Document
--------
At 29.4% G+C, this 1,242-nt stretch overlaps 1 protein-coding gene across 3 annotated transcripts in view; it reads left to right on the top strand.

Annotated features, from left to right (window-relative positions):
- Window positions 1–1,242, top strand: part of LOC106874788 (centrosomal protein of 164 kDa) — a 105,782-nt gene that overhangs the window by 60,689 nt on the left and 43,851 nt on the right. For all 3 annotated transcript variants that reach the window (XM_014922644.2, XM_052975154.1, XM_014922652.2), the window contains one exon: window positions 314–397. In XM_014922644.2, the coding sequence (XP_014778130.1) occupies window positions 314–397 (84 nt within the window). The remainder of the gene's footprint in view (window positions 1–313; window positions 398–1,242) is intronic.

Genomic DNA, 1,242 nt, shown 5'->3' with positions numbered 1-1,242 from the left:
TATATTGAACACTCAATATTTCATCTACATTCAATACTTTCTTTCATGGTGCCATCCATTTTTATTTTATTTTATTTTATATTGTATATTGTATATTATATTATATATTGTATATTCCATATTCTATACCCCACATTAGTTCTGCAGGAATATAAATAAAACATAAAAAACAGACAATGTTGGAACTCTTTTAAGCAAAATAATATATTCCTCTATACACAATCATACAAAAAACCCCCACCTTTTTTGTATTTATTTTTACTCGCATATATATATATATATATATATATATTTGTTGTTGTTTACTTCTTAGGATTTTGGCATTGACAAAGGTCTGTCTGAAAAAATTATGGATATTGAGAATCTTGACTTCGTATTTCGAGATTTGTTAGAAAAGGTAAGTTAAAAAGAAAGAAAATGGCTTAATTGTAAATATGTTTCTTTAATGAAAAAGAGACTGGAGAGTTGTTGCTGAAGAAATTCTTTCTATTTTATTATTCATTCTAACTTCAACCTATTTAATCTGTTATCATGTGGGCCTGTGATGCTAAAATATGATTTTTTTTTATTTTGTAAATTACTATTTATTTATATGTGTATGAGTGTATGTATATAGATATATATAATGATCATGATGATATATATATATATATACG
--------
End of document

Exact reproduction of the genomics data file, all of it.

At 29.4% G+C, this 1,242-nt stretch overlaps 1 protein-coding gene across 3 annotated transcripts in view; it reads left to right on the top strand.

Annotated features, from left to right (window-relative positions):
- Window positions 1–1,242, top strand: part of LOC106874788 (centrosomal protein of 164 kDa) — a 105,782-nt gene that overhangs the window by 60,689 nt on the left and 43,851 nt on the right. For all 3 annotated transcript variants that reach the window (XM_014922644.2, XM_052975154.1, XM_014922652.2), the window contains one exon: window positions 314–397. In XM_014922644.2, the coding sequence (XP_014778130.1) occupies window positions 314–397 (84 nt within the window). The remainder of the gene's footprint in view (window positions 1–313; window positions 398–1,242) is intronic.

Genomic DNA, 1,242 nt, shown 5'->3' with positions numbered 1-1,242 from the left:
TATATTGAACACTCAATATTTCATCTACATTCAATACTTTCTTTCATGGTGCCATCCATTTTTATTTTATTTTATTTTATATTGTATATTGTATATTATATTATATATTGTATATTCCATATTCTATACCCCACATTAGTTCTGCAGGAATATAAATAAAACATAAAAAACAGACAATGTTGGAACTCTTTTAAGCAAAATAATATATTCCTCTATACACAATCATACAAAAAACCCCCACCTTTTTTGTATTTATTTTTACTCGCATATATATATATATATATATATATATTTGTTGTTGTTTACTTCTTAGGATTTTGGCATTGACAAAGGTCTGTCTGAAAAAATTATGGATATTGAGAATCTTGACTTCGTATTTCGAGATTTGTTAGAAAAGGTAAGTTAAAAAGAAAGAAAATGGCTTAATTGTAAATATGTTTCTTTAATGAAAAAGAGACTGGAGAGTTGTTGCTGAAGAAATTCTTTCTATTTTATTATTCATTCTAACTTCAACCTATTTAATCTGTTATCATGTGGGCCTGTGATGCTAAAATATGATTTTTTTTTATTTTGTAAATTACTATTTATTTATATGTGTATGAGTGTATGTATATAGATATATATAATGATCATGATGATATATATATATATATACG